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Global Religions: How Jews and Muslims View Alcohol

A variety of wines certified Kosher.

In our world, alcohol is a huge part of human culture globally; however, in many religions, there are rules for the consumption of alcohol.  I sat down with two people from two different religious cultures to understand their views on alcohol and whether or not alcohol plays a major role in their religious practices.

Alcohol in Judaism

I first met with Sarah Levin who is Jewish.  She grew up in a conservative Jewish household.  According to My Jewish Learning, Conservative Judaism “maintains that Jewish law remains binding, but is open to adaptions that reflect modern realities”.  Despite these adaptions, Sarah still keeps Kosher.

“Kosher is an idea in Judaism that there are good foods to eat, bad foods to eat and there are foods that need to be prepared and inspected by a Rabbi to make sure they aren’t contaminated by things considered un-Kosher” says Levin.

“The most common drink for Jews is Kosher wines.  In order for wines to be Kosher, it has to be handled by Jews only, from the growing of the grapes until it’s in the bottle.  Then, the wine is off to the Rabbi who makes the final inspection and will certify it as Kosher. If alcohol of any kind doesn’t have a Kosher certification, it is forbidden for Jews to drink”.

Kosher wines are usually found at the synagogue on the Sabbath day. It plays an important part in the conclusion of Sabbath services where it is blessed and shared with the congregation along with bread and other refreshments.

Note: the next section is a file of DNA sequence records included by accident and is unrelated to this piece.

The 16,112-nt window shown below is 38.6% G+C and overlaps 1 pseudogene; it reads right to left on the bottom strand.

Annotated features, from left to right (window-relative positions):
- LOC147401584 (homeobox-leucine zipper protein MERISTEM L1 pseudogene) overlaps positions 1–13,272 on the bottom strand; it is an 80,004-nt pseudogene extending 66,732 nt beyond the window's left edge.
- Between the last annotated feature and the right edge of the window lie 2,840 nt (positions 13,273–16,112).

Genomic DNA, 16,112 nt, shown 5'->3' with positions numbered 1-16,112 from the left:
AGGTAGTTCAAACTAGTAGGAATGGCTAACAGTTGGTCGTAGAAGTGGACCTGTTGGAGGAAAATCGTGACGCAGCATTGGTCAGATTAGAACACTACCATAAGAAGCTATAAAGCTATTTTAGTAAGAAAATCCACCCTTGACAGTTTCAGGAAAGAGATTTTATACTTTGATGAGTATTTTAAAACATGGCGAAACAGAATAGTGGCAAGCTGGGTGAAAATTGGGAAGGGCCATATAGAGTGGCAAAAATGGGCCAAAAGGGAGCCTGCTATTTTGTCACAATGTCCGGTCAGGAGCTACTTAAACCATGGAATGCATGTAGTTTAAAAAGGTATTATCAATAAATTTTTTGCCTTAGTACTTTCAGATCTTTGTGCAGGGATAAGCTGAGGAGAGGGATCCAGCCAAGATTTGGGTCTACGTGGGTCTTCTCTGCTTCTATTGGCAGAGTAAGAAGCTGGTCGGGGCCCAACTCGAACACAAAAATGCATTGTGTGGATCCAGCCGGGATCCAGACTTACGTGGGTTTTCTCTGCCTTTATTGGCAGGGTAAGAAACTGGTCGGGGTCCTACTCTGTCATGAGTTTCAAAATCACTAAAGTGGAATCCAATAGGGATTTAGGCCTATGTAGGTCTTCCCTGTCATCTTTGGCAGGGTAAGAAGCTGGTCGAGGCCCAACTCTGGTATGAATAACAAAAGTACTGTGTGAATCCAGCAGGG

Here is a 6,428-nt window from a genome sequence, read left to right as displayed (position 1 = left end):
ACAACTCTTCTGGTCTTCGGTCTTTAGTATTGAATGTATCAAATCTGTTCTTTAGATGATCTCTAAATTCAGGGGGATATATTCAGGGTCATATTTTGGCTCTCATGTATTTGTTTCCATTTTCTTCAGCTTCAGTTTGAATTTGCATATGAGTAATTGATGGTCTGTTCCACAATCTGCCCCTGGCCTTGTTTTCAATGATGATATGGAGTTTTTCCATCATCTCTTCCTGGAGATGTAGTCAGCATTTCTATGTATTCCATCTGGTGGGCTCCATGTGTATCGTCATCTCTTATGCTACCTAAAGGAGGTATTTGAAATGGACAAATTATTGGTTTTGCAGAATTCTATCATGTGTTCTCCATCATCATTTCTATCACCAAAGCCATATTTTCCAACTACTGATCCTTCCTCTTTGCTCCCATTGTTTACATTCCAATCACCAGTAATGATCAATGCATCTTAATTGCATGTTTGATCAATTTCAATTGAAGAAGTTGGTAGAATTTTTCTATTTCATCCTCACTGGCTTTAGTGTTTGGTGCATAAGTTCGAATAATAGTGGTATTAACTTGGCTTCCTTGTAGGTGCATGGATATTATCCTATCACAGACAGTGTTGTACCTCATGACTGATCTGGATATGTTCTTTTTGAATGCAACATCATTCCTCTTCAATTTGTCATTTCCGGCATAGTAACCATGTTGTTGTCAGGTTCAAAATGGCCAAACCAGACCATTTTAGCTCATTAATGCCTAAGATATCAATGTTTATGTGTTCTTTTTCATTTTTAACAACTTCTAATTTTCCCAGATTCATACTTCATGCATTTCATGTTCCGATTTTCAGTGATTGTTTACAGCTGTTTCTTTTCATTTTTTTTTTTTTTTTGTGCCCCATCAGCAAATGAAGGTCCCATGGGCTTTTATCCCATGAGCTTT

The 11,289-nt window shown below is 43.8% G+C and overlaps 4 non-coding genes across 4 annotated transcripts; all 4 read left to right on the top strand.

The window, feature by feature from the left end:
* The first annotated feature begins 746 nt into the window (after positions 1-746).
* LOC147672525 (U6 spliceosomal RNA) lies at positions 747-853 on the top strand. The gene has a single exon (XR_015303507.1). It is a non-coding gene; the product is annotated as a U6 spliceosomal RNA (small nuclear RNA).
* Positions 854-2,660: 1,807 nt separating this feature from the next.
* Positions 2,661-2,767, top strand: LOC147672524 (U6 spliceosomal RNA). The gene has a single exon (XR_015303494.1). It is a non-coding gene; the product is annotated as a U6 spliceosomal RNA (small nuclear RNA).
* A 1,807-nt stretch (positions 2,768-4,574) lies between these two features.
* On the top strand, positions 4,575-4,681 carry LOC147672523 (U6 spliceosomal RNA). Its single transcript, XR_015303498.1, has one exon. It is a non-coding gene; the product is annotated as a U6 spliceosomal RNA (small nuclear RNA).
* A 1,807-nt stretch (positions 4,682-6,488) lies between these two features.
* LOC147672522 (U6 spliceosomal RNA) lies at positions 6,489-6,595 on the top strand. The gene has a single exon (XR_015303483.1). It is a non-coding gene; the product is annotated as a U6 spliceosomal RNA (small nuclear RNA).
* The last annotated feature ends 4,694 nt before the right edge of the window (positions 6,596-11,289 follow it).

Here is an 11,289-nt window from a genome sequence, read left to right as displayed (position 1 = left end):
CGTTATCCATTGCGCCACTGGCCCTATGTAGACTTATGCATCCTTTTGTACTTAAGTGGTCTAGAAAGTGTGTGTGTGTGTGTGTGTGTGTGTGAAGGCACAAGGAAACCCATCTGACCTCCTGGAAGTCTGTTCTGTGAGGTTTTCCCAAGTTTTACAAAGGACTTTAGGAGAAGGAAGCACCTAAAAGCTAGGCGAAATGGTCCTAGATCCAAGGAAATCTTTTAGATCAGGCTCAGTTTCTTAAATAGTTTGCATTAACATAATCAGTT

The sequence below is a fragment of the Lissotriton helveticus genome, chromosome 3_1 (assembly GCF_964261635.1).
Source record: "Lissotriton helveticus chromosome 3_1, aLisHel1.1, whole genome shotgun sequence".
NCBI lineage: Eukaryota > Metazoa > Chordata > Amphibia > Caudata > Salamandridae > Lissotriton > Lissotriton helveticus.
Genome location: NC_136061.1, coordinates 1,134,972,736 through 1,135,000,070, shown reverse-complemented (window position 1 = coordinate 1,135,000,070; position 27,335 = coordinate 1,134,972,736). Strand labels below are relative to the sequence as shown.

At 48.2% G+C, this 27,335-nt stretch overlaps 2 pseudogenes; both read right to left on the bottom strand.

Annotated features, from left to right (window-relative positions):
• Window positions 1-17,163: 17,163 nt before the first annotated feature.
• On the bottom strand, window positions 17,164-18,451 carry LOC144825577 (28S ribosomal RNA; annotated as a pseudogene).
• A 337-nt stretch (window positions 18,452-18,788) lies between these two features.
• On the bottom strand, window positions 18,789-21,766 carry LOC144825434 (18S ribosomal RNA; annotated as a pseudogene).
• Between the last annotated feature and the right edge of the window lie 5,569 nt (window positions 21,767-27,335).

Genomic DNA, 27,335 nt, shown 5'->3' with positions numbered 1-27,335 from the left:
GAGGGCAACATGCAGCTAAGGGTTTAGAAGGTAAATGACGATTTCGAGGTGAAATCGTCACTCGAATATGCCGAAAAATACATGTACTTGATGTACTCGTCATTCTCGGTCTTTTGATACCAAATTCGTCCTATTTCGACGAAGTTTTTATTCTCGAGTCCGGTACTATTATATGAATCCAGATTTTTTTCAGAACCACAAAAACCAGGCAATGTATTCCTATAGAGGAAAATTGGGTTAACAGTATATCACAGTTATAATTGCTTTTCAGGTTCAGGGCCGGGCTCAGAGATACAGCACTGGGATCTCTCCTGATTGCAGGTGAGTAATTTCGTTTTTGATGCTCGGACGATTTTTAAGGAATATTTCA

Alcohol in Islam

Islam has a very interesting relationship to alcohol.  Muslim educator and author, Huda Dodge says, “Alcohol and other intoxicants are forbidden in the Quran, as they are a bad habit that drives people away from the remembrance of God. Several different verses in the Quran address the issue” (2018).

Dodge also states that “The Prophet Muhammad warned his followers that participating in the alcohol trade is forbidden.  The wine-presser, the one who has it pressed, the one who drinks it, the one who serves it, the one who sells it, the one who benefits from the price paid for it, the one who buys it and the one for whom it is bought are all considered sinners of intoxication”(2018).

When I sat down with Muslim CSU student, Aisha Muhammad, to talk about her relationship with alcohol, she said, “In Saudi Arabia where I’m from, it’s illegal to drink or have alcohol due to what’s written in the Quran.  In Saudi, we have religious police called Haia.  They go around and make sure nobody is drinking, selling or buying alcohol and also enforce other religious laws such as dress code”.

Muhammed says that America and Saudi Arabia are completely different in respect to alcohol.  “It’s crazy coming here and seeing liquor stores and alcohol legally for sale on restaurant menus.  Where I’m from, there is no way I’d be caught dead drinking.  If I were to be caught, I would be arrested and possibly whipped for my crimes.”

While alcohol may have a prevalent impact on American culture, it also has impacted multiple religions around the world.  For the Jews, drinking is allowed as long as the process of making alcohol is monitored and follows the laws of Kosher.  On the other hand, Islamic tradition states that alcohol should be forbidden because it distracts you from God and violates the Quran.  It’s interesting to see that two religions that are related to each other have such starkly different, yet complex relationships with alcohol.

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